recovery discovery

I have grown to resent the number hours I need to sleep to feel rested. I find myself saying things like “if I could just wake up a little earlier” or “if I could just have a couple extra hours in the day” all the time. Although, I’m quite sure if I had “extra” time, I wouldn’t spend it resting. I would undoubtedly find ways to fill that time with all sort of stuff and find myself in the exact same situation.

Not long ago Crystal posted about slowing down and taking time to enjoy the little things in life. I read it and even commented that I agreed, but have I taken time to slow down since then? No, I have not.

Every day seems like a race against the clock to do more in our waking hours than we did the day before. If we succeed, the bar is raised! (And so is our anxiety from trying to continually increase our productivity.) If we fail, we feel sad and guilty.

So what gives? When our cell phones and tablets indicate a “low battery” we know and respect the limited amount of time left. We stop what we are doing and scramble to find an outlet, we rush to recharge these devices so we can stay connected. People will traipse miles in an airport or conference center to find a place to plug in their devices. We even tote little portable battery packs so that we can stay charged up.

If we can understand the limited lifespan of our rechargeable devices, should we not take it a little easier on ourselves? It’s as if we expect our “batteries” to last forever. If we do actually admit we feel depleted, we make excuses as to why we have to suffer through it and we keep on trucking.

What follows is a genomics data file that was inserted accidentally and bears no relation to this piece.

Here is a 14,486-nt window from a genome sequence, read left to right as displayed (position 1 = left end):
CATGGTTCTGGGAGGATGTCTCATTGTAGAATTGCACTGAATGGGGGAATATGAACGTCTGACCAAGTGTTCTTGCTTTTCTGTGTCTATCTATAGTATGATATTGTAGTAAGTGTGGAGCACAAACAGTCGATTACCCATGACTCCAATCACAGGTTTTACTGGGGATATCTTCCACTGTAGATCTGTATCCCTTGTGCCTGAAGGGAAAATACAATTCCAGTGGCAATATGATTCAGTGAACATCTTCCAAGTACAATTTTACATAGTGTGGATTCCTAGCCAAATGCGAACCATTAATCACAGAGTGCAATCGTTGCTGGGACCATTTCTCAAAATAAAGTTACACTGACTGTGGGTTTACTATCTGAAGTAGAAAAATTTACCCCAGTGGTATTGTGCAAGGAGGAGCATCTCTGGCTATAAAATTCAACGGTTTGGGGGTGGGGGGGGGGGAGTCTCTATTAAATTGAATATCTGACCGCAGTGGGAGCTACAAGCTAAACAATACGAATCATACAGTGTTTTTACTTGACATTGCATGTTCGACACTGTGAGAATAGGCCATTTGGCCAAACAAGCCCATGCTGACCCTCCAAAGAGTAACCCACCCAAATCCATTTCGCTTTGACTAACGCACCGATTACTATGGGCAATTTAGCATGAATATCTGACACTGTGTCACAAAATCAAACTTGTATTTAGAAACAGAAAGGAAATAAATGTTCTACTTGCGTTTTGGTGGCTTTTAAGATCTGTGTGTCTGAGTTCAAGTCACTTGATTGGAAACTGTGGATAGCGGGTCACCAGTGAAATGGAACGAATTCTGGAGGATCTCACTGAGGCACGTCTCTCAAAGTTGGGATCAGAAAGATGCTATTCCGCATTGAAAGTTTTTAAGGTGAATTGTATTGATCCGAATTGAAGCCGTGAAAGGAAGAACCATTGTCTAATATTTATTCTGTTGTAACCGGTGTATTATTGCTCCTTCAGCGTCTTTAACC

We don’t recharge. We grind away at life, willing ourselves to continue despite our exhaustion. Why? Because we feel guilty.

Self-care is greatly undervalued in this country. Most can agree that we don’t have time to be sick/injured/tired/not in the mood, yet most of us don’t take the steps needed to prevent the maladies from affecting us.

While taking a vacation may not prevent you from getting the flu, research shows that it can relieve stress. Chronic stress can affect a wide variety of biophysical processes AND can weaken your immune system. Regular exercise and a whole food diet may not put more money in your bank account, but it may help you sleep better. Arriving at work well-rested helps us stay positive and productive. 

Taking “personal time” can be seen as a narrowly afforded luxury or worse, as an excuse for slacking off. (The entire concept of playing “hooky” was born from the idea that our personal time is not valuable enough to be taken seriously.) We feel irresponsible taking a “personal day,” like doing something just for fun is not value added. We have talked already about the importance of playtime, but still why don’t we allow ourselves a break?

If we temper our expectations for our devices when the batteries run low, why can’t we also temper our expectations for ourselves?